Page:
Epub is open…. no one pays a license fee to use it to produce epub formatted ebooks. Guess who gets the license fee when publishers produce a mobi/kindle formatted book? Amazon loses twice: the sale and the licensing fee.

    Wait, oh yeah, they don’t. :(

    This doesn’t seem promising for readers AT ALL.

  15. 15
    Jessica G. says:

    The real important thing here is….Sarah, have you converted to Sony? Heh, sorry.

    Sony is a big electronics company, but they are struggling right now and I don’t think they have the resources to put full into a fight against the Kindle. Just sayin’.

    I really don’t know how I feel about this. Amazon could go in several directions with this- some good and some bad. It always gives me an icky feeling when a big company buys a smaller one though.

  16. 16
    cursingmama says:

    I was just about to purchase an ipod touch to use as my ereader too; this changes everything.  I do wish that we could have one or two formats that worked on any kind of reader.

  17. 17
    Beau says:

    I was just about to purchase an ipod touch to use as my ereader too; this changes everything.  I do wish that we could have one or two formats that worked on any kind of reader.

    The good news about that is epub is open source. If Amazon chooses to stop supporting or innovating with Stanza, Some other company is sure to come along and create another epub reader for the ipod. Despite my rant above, I know epub is not going away, though its adoption could be slowed significantly if Amazon interferes with the smooth flow of consumer and product in some fashion.

    Get an ipod! there’s books and music and web surfing to be had. I have and do use the ipod touch, a Windows smart phone, a Sony reader and of course a computer to read. Epub moves across all three. Non drm’d epub anyway.

  18. 18
    Nick Pilon says:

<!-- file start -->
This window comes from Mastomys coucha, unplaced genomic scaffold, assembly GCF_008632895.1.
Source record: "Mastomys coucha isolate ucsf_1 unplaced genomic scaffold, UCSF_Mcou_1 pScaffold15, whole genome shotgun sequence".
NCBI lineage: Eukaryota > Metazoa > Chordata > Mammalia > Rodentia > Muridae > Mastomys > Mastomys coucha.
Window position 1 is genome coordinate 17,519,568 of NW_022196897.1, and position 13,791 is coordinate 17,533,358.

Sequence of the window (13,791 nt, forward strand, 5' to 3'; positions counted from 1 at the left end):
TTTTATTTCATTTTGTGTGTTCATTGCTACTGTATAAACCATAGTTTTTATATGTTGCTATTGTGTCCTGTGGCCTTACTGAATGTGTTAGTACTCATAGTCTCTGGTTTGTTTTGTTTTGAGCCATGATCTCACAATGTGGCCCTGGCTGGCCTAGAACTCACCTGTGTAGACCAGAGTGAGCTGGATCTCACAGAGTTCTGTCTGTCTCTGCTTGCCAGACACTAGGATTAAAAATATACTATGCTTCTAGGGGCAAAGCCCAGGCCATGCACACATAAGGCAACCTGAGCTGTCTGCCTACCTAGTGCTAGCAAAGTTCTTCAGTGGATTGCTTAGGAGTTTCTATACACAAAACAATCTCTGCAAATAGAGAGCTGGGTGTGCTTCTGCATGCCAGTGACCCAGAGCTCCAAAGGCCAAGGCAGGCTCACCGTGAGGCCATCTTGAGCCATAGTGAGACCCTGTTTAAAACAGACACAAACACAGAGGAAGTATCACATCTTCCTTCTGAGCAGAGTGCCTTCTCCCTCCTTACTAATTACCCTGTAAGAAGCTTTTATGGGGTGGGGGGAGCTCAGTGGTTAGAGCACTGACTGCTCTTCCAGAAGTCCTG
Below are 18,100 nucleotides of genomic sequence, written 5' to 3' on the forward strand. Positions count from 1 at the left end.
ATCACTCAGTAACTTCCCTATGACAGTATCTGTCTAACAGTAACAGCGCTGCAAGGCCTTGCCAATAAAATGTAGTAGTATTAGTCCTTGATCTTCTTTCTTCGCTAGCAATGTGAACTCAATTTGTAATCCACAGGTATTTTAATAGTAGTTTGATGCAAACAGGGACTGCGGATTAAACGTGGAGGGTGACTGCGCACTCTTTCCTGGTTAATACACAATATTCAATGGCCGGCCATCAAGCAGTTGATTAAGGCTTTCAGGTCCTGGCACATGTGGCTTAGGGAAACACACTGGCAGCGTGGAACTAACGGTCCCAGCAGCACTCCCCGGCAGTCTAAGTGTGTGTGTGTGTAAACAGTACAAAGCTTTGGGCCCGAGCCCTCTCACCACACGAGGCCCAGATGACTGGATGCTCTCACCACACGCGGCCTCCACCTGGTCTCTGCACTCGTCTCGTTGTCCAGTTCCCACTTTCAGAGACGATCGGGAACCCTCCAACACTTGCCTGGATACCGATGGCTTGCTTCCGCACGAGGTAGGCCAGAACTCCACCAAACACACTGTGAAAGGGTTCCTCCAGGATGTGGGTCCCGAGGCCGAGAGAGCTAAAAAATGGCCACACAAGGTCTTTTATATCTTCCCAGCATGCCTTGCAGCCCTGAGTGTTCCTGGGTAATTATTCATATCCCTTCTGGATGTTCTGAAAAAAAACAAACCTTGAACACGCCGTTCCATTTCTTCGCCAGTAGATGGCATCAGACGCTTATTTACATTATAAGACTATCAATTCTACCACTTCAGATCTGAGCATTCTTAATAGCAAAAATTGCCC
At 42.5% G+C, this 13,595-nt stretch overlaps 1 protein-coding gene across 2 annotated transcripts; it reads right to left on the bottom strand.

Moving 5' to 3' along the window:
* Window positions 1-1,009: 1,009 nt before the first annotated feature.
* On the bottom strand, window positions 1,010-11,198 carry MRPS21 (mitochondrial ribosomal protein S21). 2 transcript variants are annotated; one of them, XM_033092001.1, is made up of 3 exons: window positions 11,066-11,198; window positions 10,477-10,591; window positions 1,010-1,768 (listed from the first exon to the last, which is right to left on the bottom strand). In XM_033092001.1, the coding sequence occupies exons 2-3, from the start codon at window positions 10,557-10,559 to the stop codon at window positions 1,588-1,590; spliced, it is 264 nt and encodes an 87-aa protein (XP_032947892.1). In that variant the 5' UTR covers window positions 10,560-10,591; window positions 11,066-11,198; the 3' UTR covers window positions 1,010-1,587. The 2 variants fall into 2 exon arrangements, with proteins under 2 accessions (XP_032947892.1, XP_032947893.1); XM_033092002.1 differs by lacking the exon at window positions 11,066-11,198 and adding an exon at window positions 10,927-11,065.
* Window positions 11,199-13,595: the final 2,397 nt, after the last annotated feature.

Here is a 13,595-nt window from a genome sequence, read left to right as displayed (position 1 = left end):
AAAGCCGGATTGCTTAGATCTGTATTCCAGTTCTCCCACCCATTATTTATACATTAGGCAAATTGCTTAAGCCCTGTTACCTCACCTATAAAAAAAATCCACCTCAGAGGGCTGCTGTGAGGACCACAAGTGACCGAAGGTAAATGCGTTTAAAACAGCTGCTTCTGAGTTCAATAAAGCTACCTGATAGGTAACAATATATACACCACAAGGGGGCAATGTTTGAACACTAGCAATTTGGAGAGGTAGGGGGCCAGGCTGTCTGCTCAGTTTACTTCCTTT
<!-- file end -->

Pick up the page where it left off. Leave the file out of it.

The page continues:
Stanza’s sudden absorption by Amazon is indeed shocking, but it’s not the only ePub reader. Bookworm is a free (as in speech and beer) web-based reader with a mobile version that is quite readable, nice-looking, and usable on an iPhone or iPod Touch. Yeah, managing your library on it with the iPhone doesn’t work so hot, but if there was clear demand for that ability, there’s lots of ways it could be improved.

    (Disclaimer: I’m employed by O’Reilly Media, a publishing company mainly dealing in computer books that helps support Bookworm development. I do not speak for my employer; my opinions are my own.)

  19. 19
    Tami says:

    So, now all we’ll be able to get for Stanza is mein kampf and books on how to raise dogs to dog fight!  YAY…….whatever……lost another good e-reader possibility I fear!  :(

  20. 20
    Caffey says:

    Speaking of FictionWise, have you noticed that no new books came on til late afternoon, no emails of the newer books, no explanation about the delays and changes.  I’m not happy shopping there right now and dread these changes there since I use the EBookWise reader and mobi is useless for me.  I can’t use the other smaller devices of the IPod, etc.  Too hard for my vision to see them. (And I like my reader as it is)

Comments are closed.

↑ Back to Top